Entrepreneur Finds Success in Industrial Engineering and Side Businesses
Eric Gilbert, Oklahoma State University
Between his entrepreneurial spirit and his brainpower, Eric Gilbert is well positioned to be a very successful guy. He started a thriving ice cream shop in Oklahoma City with four buddies from college, recently purchased two rental properties and has begun selling wall clocks on Amazon, having chosen that product niche after researching the competition and pricing.
But all of that takes a backseat to his main gig as an industrial engineering supervisor at Webco Industries. The company is a leading manufacturer and distributor of steel tubing and provides the rear axles for many trucks and sport utility vehicles. Gilbert supervises the work of one other industrial engineer and stays busy with a variety of projects, including process improvement.
During the spring, he was analyzing data to optimize the factory’s storeroom, leading the procurement and implementation of a $10 million piece of manufacturing equipment and focusing on management’s strategic objectives. Each year, management typically will identify a major project or behavioral change for operations, and Gilbert works to make it happen.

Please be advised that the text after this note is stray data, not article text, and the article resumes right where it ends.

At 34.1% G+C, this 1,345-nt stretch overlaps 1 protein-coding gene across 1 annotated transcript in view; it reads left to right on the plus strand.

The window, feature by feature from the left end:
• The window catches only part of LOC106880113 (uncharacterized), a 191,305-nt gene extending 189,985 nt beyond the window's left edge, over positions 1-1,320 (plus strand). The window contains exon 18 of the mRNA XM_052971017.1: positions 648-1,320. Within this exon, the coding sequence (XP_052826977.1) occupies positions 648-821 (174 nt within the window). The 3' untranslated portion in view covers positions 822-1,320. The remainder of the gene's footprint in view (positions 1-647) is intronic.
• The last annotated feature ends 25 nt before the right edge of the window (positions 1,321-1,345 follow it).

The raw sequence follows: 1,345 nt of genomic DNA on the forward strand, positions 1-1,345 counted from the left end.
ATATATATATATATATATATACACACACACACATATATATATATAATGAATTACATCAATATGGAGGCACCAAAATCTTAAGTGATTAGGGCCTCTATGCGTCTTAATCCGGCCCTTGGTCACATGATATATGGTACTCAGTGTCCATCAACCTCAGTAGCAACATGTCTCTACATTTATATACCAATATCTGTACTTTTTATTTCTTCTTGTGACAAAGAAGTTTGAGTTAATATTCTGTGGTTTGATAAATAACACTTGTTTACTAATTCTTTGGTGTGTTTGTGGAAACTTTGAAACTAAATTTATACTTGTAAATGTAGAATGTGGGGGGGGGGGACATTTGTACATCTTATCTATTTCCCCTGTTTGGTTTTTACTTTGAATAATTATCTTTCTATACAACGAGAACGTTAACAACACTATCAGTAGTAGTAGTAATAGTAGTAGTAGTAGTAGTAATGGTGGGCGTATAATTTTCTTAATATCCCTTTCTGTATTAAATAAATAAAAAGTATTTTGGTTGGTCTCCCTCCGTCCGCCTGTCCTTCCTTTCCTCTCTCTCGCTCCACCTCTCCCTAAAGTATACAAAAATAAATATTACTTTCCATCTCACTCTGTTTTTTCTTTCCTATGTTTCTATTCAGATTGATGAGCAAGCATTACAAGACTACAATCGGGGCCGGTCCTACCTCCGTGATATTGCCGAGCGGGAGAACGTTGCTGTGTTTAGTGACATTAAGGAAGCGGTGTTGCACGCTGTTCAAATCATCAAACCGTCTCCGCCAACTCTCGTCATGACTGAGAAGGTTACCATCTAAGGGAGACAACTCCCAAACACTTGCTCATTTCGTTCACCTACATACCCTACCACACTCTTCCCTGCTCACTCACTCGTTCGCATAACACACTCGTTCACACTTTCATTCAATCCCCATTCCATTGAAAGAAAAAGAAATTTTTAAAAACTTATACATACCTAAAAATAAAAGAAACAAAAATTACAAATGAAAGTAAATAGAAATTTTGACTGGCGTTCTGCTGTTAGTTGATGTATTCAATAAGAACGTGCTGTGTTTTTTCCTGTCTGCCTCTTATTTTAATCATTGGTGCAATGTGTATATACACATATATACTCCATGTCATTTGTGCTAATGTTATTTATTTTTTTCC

“We help to facilitate, coach and brainstorm to create a behavioral change that wouldn’t happen otherwise because people are busy with their whirlwind day jobs,” Gilbert said.
Prior to being promoted last July, Gilbert spent two years as a business analyst in production planning with Webco, analyzing data and generating reports to inform management’s decision-making. Among his accomplishments was helping a fellow industrial engineer identify a bottleneck in a chemical process for the steel tubes and implementing a change that increased production by 30%.
Gilbert got invaluable experience as an intern with Walmart in 2013, when he and a supervisor ran a pilot project to introduce 50 automated guided vehicles, worth about $4 million in total, into a grocery distribution center in Alabama.
“With about a month left in the six-month project, my boss quit, and it was dropped in my lap,” Gilbert said. “I worked 70-hour weeks that last month. It was pretty rough, but it all worked out well.”
Gilbert credits that experience with helping him earn a scholarship from the Material Handling Education Foundation Inc., which has awarded more than $2.5 million in scholarships and grants since its inception in 1976. The MHEFI is an independent charitable organization dedicated to supporting the study of material handling, logistics and supply chain, exposing students to the many opportunities in the industry.